Using Google Earth Pro, Archaeologists Have Discovered Unusual Roman Military Camps in Saudi Arabia

There were previously just four known Roman camps across Jordan, making these a significant find.

One of the Roman camps discovered by archaeologists. Courtesy Endangered Archaeology in the Middle East and North African (EAMENA).

Archaeologists have found three previously unknown Roman military camps in what is today Saudi Arabia, which they believe may have been an undocumented part of a campaign to annex the Nabataean Kingdom that began in the year C.E. 106. Working as part of the Endangered Archaeology in the Middle East and North African (EAMENA) project at the University of Oxford, in the U.K., the scientists used open-source satellite imagery from sources like Google Earth Pro.

Their findings are published in an article in the journal Antiquity, authored by four researchers at Oxford’s school of archaeology.

“​​Prior to our new paper there were only four known temporary Roman army camps from across Jordan, so the three new camps identified by our survey is an important addition,” said Michael Fradley, one of the authors, in an email. “What is particularly unusual is the identification of these new camps running in a straight line with near-identical distances between the camps, allowing us to confidently infer that they were linked as part of a single campaign and be able to assert their likely target of Dumat al-Jandal in Saudi Arabia.”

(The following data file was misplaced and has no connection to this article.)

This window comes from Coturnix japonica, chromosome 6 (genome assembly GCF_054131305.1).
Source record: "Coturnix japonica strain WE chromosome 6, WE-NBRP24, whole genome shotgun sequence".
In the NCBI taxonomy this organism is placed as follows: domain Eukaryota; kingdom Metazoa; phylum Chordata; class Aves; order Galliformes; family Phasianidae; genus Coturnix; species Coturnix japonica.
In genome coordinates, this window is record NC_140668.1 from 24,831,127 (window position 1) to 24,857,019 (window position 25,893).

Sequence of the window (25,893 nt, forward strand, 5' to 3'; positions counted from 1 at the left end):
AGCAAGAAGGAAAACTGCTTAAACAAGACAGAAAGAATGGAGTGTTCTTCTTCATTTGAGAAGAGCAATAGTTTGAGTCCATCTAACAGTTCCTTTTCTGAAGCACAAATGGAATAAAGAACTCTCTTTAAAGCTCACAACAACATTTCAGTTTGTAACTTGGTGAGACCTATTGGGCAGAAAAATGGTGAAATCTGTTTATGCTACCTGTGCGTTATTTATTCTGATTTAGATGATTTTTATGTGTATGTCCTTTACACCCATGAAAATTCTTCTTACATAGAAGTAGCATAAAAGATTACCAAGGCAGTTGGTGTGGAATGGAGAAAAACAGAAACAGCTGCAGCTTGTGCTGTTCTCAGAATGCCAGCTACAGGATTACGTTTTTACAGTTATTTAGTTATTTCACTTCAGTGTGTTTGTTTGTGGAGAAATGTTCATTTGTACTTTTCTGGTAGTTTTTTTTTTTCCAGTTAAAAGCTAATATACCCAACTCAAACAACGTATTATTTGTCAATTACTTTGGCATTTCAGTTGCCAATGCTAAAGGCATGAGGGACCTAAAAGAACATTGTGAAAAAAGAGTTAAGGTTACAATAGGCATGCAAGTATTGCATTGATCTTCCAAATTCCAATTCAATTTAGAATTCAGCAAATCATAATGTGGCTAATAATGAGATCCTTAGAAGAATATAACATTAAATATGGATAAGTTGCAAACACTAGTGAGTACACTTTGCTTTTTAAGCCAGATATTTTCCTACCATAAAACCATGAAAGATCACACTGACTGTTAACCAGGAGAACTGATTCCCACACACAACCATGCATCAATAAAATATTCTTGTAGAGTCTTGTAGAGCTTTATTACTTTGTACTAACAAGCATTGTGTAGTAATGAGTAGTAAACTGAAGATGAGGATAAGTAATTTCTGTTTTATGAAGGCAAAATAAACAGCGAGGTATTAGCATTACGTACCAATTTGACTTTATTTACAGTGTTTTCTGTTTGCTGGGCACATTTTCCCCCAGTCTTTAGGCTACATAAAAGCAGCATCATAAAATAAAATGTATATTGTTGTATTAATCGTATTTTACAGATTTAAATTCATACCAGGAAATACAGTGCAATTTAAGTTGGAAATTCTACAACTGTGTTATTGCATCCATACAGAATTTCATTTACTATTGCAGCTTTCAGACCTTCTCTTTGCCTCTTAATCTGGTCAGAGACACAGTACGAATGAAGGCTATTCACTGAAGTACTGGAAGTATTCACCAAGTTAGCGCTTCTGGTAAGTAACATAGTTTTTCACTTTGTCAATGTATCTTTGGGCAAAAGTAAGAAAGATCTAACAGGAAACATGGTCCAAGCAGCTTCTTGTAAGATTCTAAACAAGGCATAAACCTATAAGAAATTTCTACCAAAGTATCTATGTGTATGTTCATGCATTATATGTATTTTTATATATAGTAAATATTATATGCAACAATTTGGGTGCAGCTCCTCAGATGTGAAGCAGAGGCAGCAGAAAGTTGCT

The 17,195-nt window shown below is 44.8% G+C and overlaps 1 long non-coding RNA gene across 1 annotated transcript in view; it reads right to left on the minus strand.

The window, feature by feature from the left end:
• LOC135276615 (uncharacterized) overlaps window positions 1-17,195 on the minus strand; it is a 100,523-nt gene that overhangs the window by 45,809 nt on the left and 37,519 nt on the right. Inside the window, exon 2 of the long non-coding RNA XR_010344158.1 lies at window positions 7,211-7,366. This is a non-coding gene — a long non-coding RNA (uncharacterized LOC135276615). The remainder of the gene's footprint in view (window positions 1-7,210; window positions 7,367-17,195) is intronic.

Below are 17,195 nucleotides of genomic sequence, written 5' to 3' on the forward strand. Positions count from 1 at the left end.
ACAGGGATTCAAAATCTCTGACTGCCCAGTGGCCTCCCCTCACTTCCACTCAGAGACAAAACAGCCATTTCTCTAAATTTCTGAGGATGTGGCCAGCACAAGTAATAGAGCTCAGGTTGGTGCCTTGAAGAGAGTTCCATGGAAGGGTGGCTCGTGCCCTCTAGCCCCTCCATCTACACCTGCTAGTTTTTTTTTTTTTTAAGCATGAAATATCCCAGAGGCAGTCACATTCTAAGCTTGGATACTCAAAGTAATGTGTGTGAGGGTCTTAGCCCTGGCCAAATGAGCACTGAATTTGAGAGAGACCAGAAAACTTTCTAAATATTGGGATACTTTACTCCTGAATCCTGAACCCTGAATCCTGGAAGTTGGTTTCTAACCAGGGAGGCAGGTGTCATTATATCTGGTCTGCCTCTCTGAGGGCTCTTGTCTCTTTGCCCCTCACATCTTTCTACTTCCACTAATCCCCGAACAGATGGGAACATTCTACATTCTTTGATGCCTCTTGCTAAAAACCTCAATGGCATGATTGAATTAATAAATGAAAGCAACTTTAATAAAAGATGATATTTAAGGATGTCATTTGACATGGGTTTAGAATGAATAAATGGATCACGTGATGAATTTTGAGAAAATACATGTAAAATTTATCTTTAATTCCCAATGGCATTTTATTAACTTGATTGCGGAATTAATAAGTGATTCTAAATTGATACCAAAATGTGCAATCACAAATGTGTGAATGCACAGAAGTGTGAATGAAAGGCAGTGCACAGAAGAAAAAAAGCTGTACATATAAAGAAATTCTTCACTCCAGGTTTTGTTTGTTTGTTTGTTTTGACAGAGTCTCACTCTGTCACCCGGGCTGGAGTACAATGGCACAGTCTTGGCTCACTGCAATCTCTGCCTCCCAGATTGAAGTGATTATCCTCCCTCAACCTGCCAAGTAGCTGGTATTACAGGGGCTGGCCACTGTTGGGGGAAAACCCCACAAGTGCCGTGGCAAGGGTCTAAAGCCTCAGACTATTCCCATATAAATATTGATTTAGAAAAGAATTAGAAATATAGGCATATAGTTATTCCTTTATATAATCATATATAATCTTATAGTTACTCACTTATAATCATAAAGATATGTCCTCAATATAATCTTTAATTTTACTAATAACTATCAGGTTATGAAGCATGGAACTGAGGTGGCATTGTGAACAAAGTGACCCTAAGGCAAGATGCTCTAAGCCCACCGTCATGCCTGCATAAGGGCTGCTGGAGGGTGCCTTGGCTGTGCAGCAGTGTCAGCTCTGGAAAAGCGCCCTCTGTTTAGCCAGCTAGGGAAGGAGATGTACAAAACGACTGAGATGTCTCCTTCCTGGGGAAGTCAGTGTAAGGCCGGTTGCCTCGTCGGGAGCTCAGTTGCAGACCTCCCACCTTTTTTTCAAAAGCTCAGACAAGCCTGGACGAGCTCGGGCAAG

The location of the three newly discovered camps. Courtesy One of the Roman camps discovered by archaeologists. Courtesy Endangered Archaeology in the Middle East and North African (EAMENA).

The camps exhibited telltale indications of Roman design, including a playing-card shape and symmetrical entrances, and are located on the barren west side of the Valley of Sirhan, which spreads over Jordan and Saudi Arabia, and in central Jordan. There are almost no remains of any nearby structures, suggesting that the land has remained relatively untouched. 

Historical sources indicate a caravan route that would mirror the route between the camps, say the authors, suggesting that the camps might have allowed the element of surprise to an attack on the Jawf region, or allowed a flanking maneuver in a broader campaign. 

One of the Roman camps discovered by archaeologists. Courtesy Endangered Archaeology in the Middle East and North African (EAMENA).

“This research is important because it provides some of the clearest evidence to date that the Roman takeover of the Nabatean kingdom after 106 C.E. may not have been as peaceful as the surviving Roman histories suggest if we are correct in our assumption of when these camps were built, and that the Roman army may have actively campaigned to bring the kingdom under the control of Rome,” said Fradley.


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